'Outlander': Inside the Making of the Iconic Print Shop Reunion

"Most scripts we have a certain page count you want to stay around," executive producer Matthew B. Roberts tells THR. "I didn't stick to a page count. I just let the reunion happen — where it ended is where it ended."
Courtesy of Starz

[Warning: This story contains spoilers from the "A. Malcolm" episode of Starz's Outlander.]

Following a prolongued wait, Starz's Outlander finally delivered its big print shop reunion between Jamie (Sam Heughan) and Claire (Caitriona Balfe) on Sunday, delivering the most iconic moment from Diana Gabaldon's series in grand fashion.

The time-travel romance drama slowed from its usual breakneck pace to relish the moment its star-crossed lovers —  separated after 20 years apart — finally reunited as the supersized episode brought the key scene from Voyager to life. From Jamie's fainting at the sight of his long-lost wife to meeting Mr. Willoughby (Gary Young) and Young Ian (John Bell) and the first time he slept with Claire after their long-awaited reunion, "A. Malcolm" played out almost exactly as it does in the book.

That isn't to say that there weren't some changes from the source material. Among them: when Jamie told Claire about his son Willie (Clark Butler) after she showed him photos of Brianna (Sophie Skelton). (That scene doesn't play out until much later in the book.)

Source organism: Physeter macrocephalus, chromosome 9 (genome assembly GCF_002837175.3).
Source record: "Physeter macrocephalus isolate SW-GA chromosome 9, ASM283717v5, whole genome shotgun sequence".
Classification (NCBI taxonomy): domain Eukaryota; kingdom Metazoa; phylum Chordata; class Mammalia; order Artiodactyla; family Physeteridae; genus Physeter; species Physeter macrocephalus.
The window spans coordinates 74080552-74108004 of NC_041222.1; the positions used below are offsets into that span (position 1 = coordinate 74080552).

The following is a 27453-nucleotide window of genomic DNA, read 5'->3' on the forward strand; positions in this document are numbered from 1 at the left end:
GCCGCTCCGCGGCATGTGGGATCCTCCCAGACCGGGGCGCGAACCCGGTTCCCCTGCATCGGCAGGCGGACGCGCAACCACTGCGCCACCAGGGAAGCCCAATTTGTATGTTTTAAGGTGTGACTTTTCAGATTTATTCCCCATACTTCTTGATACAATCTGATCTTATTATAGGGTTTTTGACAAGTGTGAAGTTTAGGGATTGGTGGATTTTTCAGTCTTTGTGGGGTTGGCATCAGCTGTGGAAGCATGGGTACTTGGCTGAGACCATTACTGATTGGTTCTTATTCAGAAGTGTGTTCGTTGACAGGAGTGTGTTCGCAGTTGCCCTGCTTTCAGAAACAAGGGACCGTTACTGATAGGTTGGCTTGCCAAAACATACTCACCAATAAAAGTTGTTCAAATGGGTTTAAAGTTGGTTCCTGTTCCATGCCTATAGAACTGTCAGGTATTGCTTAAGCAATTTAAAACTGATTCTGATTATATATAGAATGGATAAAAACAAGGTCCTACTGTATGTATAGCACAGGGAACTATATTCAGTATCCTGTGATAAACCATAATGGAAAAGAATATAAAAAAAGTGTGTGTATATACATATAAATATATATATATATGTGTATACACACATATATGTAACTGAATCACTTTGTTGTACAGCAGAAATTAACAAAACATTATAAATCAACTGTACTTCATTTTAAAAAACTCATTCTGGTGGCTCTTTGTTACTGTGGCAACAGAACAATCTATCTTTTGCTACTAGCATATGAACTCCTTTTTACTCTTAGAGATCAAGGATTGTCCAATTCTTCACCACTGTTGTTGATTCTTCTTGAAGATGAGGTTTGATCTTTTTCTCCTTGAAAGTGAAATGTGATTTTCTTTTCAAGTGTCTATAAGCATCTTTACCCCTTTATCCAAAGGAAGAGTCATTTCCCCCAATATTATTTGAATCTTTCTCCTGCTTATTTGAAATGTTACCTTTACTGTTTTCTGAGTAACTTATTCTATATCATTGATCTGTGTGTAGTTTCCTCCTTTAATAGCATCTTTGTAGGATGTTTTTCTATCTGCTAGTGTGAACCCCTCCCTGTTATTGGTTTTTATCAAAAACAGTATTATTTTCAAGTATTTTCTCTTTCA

To hear Outlander executive producer and "A. Malcolm" writer Matthew B. Roberts tell it, that deviation was the biggest challenge when it came to bringing the important moment to life.

"I wanted to stay as close to that median point of the source material as possible and not stray too far to either side of that," Roberts tells The Hollywood Reporter. "I wanted to keep [things] as faithful to the source material as I could, from beginning to end, because of what has already come before this. We had debates in the writers room about what to keep and what to add and what adding something might do to the scene."

Although he was reluctant to add in the Willie change, Roberts ultimately came around in the end. "It took me a while to figure out how to make that work in the scheme of the scene," he says. "That was a tough add."